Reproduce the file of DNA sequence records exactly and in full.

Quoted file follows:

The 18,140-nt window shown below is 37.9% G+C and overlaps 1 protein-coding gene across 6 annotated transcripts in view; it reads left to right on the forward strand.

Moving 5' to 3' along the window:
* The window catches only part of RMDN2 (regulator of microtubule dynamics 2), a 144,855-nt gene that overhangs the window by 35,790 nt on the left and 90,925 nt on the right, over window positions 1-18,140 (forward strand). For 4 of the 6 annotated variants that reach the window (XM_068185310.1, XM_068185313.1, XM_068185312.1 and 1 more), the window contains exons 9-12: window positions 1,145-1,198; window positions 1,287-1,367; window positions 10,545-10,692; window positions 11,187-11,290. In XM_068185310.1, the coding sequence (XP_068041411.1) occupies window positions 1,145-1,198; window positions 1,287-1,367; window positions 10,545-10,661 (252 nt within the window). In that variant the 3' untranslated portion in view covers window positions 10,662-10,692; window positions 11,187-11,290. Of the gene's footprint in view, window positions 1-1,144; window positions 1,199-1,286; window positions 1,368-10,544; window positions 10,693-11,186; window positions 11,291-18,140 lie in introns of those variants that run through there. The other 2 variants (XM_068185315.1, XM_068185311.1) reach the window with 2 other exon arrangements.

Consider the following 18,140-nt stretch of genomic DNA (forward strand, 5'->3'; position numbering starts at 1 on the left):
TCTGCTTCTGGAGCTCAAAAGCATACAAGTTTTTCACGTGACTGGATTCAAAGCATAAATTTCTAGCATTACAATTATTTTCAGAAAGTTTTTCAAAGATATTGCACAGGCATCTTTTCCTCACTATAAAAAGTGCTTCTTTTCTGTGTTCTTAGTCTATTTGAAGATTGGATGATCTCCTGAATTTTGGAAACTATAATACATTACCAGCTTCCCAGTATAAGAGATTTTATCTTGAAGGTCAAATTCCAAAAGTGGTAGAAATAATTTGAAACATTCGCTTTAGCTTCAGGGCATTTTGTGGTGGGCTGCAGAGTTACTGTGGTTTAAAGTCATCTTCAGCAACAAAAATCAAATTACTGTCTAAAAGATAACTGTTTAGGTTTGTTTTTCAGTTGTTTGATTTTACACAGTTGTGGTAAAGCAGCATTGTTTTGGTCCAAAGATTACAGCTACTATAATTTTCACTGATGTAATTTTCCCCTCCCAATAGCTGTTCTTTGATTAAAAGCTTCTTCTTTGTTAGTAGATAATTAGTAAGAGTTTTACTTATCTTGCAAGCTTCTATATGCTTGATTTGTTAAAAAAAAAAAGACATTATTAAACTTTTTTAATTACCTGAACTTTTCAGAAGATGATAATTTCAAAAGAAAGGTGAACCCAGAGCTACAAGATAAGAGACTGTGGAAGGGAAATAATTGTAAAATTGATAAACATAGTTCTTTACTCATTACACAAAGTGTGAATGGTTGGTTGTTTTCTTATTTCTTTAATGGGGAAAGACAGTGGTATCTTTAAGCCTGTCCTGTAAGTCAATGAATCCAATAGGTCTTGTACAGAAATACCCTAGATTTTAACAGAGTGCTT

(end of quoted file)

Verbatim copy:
The 18,140-nt window shown below is 37.9% G+C and overlaps 1 protein-coding gene across 6 annotated transcripts in view; it reads left to right on the forward strand.

Moving 5' to 3' along the window:
* The window catches only part of RMDN2 (regulator of microtubule dynamics 2), a 144,855-nt gene that overhangs the window by 35,790 nt on the left and 90,925 nt on the right, over window positions 1-18,140 (forward strand). For 4 of the 6 annotated variants that reach the window (XM_068185310.1, XM_068185313.1, XM_068185312.1 and 1 more), the window contains exons 9-12: window positions 1,145-1,198; window positions 1,287-1,367; window positions 10,545-10,692; window positions 11,187-11,290. In XM_068185310.1, the coding sequence (XP_068041411.1) occupies window positions 1,145-1,198; window positions 1,287-1,367; window positions 10,545-10,661 (252 nt within the window). In that variant the 3' untranslated portion in view covers window positions 10,662-10,692; window positions 11,187-11,290. Of the gene's footprint in view, window positions 1-1,144; window positions 1,199-1,286; window positions 1,368-10,544; window positions 10,693-11,186; window positions 11,291-18,140 lie in introns of those variants that run through there. The other 2 variants (XM_068185315.1, XM_068185311.1) reach the window with 2 other exon arrangements.

Consider the following 18,140-nt stretch of genomic DNA (forward strand, 5'->3'; position numbering starts at 1 on the left):
TCTGCTTCTGGAGCTCAAAAGCATACAAGTTTTTCACGTGACTGGATTCAAAGCATAAATTTCTAGCATTACAATTATTTTCAGAAAGTTTTTCAAAGATATTGCACAGGCATCTTTTCCTCACTATAAAAAGTGCTTCTTTTCTGTGTTCTTAGTCTATTTGAAGATTGGATGATCTCCTGAATTTTGGAAACTATAATACATTACCAGCTTCCCAGTATAAGAGATTTTATCTTGAAGGTCAAATTCCAAAAGTGGTAGAAATAATTTGAAACATTCGCTTTAGCTTCAGGGCATTTTGTGGTGGGCTGCAGAGTTACTGTGGTTTAAAGTCATCTTCAGCAACAAAAATCAAATTACTGTCTAAAAGATAACTGTTTAGGTTTGTTTTTCAGTTGTTTGATTTTACACAGTTGTGGTAAAGCAGCATTGTTTTGGTCCAAAGATTACAGCTACTATAATTTTCACTGATGTAATTTTCCCCTCCCAATAGCTGTTCTTTGATTAAAAGCTTCTTCTTTGTTAGTAGATAATTAGTAAGAGTTTTACTTATCTTGCAAGCTTCTATATGCTTGATTTGTTAAAAAAAAAAAGACATTATTAAACTTTTTTAATTACCTGAACTTTTCAGAAGATGATAATTTCAAAAGAAAGGTGAACCCAGAGCTACAAGATAAGAGACTGTGGAAGGGAAATAATTGTAAAATTGATAAACATAGTTCTTTACTCATTACACAAAGTGTGAATGGTTGGTTGTTTTCTTATTTCTTTAATGGGGAAAGACAGTGGTATCTTTAAGCCTGTCCTGTAAGTCAATGAATCCAATAGGTCTTGTACAGAAATACCCTAGATTTTAACAGAGTGCTT